Rethinking the workplace: How companies are adapting to support needs of a hybrid workforce
People can be fastidious about where and how they work. So, organisations need to be conscious about designing workplaces for the way work is happening now while remaining flexible enough to adapt to coming changes ahead.
Workspace design company Steelcase’s Global Research for 2021-2022 revealed that creating an equitable and engaging experience for both in-room and remote participants requires intentional integration of technology and space.
In an interaction with People Matters, Patrick Woo, Director, Human Resources - Asia Pacific at Steelcase talks about the changing landscape of the workplace and how new-age workspaces are challenged with confronting the overwhelming and growing bias for work from home and remote working options.
How has the purpose and functionality of the workplace evolved over the last two years, as people gradually return to the office? Do you see a rising need for collaborative and flexible workspaces?
A new hierarchy of needs for purpose and functionality at the hybrid workplace has emerged
Enhanced Performance: Access to better technology, tools, and spaces, which should make work easier than working at home or anywhere else.
Socialising with a purpose: Intentionally designed spaces that help break down silos, build team camaraderie, and influence others to advance their work
Creating a community: Allowing employees to engage in rituals like volunteering, cultural celebrations, or personal milestones, bringing meaning to work, and aligning values.
These aspects must be at the top of the consideration list for companies of all sizes looking to provide the best work environment to their current and potential talents.
How are companies re-conceptualising the 'traditional workplace' to support the needs of the new age ‘employee’ in a post-COVID and largely hybrid world?
Traditional spaces don’t offer the transparency and accessibility that most people want today. We have learned it’s critical for design, facilities and IT to work closely together to plan, pilot, and develop new hybrid spaces. This is especially pertinent for models where people work from home with their home workspaces.
Designers are rethinking traditional paradigms to create areas that work for everyone — in person and remote — which means designing for the camera as much as the people in the room. It also means rethinking that rectangle (the typical shape of a table).
The best hybrid collaboration experiences bridge the gap between people physically in the room and those who are remote. It’s not enough to bring remote people into the space; in-office participants need a better virtual presence by designing for the entire experience — keeping essential elements like cameras, acoustics, content, and lighting in mind. And the key goals that guide these spaces are equity, engagement, and ease.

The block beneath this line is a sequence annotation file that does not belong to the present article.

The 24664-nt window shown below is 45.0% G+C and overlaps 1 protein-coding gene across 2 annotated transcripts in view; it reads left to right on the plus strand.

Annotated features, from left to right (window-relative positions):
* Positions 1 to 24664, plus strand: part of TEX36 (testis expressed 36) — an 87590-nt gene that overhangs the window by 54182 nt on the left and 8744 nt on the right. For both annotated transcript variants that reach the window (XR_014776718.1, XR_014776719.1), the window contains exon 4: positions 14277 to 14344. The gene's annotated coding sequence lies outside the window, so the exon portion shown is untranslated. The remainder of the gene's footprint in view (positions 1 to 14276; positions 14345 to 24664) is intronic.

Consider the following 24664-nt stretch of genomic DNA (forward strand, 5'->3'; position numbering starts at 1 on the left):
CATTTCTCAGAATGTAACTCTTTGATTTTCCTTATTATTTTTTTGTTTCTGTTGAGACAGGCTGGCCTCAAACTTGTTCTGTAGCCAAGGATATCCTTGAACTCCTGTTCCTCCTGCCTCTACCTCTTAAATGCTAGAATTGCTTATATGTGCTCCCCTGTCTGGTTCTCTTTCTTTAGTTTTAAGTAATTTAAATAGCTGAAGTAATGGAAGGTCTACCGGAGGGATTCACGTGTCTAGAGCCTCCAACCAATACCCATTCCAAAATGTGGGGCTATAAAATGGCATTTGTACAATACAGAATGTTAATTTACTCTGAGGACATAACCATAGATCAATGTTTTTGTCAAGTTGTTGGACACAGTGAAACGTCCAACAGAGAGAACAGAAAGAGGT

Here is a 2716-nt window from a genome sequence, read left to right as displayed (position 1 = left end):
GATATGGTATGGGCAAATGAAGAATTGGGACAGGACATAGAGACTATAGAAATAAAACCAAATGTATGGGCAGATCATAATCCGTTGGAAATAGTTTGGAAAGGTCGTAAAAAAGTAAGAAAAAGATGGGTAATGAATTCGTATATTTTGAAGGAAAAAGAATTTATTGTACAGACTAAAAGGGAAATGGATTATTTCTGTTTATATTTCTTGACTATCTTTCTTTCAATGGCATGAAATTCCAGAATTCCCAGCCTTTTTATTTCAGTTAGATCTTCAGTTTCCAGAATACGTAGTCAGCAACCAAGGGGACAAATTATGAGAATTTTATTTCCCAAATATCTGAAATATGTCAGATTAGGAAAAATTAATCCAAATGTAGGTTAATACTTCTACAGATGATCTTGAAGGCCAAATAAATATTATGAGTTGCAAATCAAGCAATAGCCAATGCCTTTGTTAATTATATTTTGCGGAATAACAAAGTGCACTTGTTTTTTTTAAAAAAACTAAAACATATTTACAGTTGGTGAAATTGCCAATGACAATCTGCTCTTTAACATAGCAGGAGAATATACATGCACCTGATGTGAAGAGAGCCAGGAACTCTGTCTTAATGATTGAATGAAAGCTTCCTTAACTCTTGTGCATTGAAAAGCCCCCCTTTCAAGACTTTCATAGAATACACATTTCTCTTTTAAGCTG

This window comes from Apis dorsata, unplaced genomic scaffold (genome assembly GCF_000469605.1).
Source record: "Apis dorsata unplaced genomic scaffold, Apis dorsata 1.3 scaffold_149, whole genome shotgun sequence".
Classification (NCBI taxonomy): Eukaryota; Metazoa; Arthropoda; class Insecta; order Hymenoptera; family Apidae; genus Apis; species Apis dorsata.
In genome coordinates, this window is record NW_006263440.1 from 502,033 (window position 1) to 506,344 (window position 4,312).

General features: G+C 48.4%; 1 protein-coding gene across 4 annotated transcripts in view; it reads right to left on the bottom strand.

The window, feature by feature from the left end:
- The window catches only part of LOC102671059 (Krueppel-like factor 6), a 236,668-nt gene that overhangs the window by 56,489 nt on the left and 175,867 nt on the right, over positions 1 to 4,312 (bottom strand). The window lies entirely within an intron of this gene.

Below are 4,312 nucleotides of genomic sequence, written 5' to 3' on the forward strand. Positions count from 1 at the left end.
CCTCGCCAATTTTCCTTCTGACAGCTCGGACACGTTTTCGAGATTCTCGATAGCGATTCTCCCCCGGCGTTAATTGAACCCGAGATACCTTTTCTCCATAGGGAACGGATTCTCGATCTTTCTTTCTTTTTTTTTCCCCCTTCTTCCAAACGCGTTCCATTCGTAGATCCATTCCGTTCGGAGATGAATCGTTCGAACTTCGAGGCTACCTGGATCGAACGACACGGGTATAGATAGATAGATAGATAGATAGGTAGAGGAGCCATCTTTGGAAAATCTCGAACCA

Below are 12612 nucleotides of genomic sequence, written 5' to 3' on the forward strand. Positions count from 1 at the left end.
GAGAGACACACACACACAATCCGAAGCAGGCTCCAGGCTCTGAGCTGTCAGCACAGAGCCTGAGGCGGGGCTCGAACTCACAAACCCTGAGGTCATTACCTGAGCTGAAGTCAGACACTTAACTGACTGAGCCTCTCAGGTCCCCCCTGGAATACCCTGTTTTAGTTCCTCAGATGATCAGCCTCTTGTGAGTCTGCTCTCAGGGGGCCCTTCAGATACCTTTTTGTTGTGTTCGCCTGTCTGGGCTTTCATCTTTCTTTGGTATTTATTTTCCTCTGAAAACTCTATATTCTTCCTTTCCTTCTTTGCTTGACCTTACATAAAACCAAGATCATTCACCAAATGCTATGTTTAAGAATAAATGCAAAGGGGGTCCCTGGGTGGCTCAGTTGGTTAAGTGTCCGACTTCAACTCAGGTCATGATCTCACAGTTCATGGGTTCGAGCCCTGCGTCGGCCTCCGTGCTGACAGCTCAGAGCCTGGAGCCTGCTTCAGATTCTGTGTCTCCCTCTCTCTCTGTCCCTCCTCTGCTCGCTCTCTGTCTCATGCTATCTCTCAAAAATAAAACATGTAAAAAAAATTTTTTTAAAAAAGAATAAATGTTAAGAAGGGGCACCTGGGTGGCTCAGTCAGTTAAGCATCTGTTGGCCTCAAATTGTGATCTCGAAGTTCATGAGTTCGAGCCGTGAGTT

How can HR practitioners/professionals navigate this new phase of hybrid remote working?
As remote working blurs the line between work and life, HR leaders are prioritising employee well-being and mental health to accommodate employees of all strata. Today, employee well-being means a greater focus on a culture of holistic well-being, including physical, emotional, financial, social, career, community, and purpose.
Additionally, a study conducted by Steelcase found that 21% of people want to work in an office, and 64% of people want space for collaboration, and 61% want privacy. But they all want great spaces to do all kinds of work. Hence, we understand the need for new working models to be adjustable and flexible for new-age employees that keep their career development, training, and well-being in mind.
An ongoing and intentional mindfulness towards providing positive employee experiences, the acknowledgment an employee wants, and needs that are never static will help HR leaders continue to manage the balance demanded by the company, the employee, and the company culture.
Recent research shows that employees are keen on prioritising privacy and personal well-being over everything else. How can a workplace become more conducive toward reflecting this?
Up to five generations now coexist in many workplaces. Hence, we know that generational differences are causing some of the biggest shifts in our workplaces, and we must learn how to adapt quickly.
A key differentiator for organisations going forward will be prioritising the employee's holistic well-being. Understanding and focusing on an employee’s holistic well-being will enable the employee to deliver sustained results. This includes not just physical well-being but also mental-emotional and social well-being. A customer’s experience will always be an extension of what an employee experiences. Hence, a recommended practice to build a culture and mindset for the future and digital would be to transform the employee experience.
In Steelcase, this has meant establishing a global well-being function, with a dedicated central team as well as regional representatives, focused on monitoring and supporting employees’ holistic well-being. In addition to in-house programmes, Steelcase partnered with global Employee Assistance Programme providers to ensure professional support and advice that extends beyond just the employee, but also to the employee’s family members as well.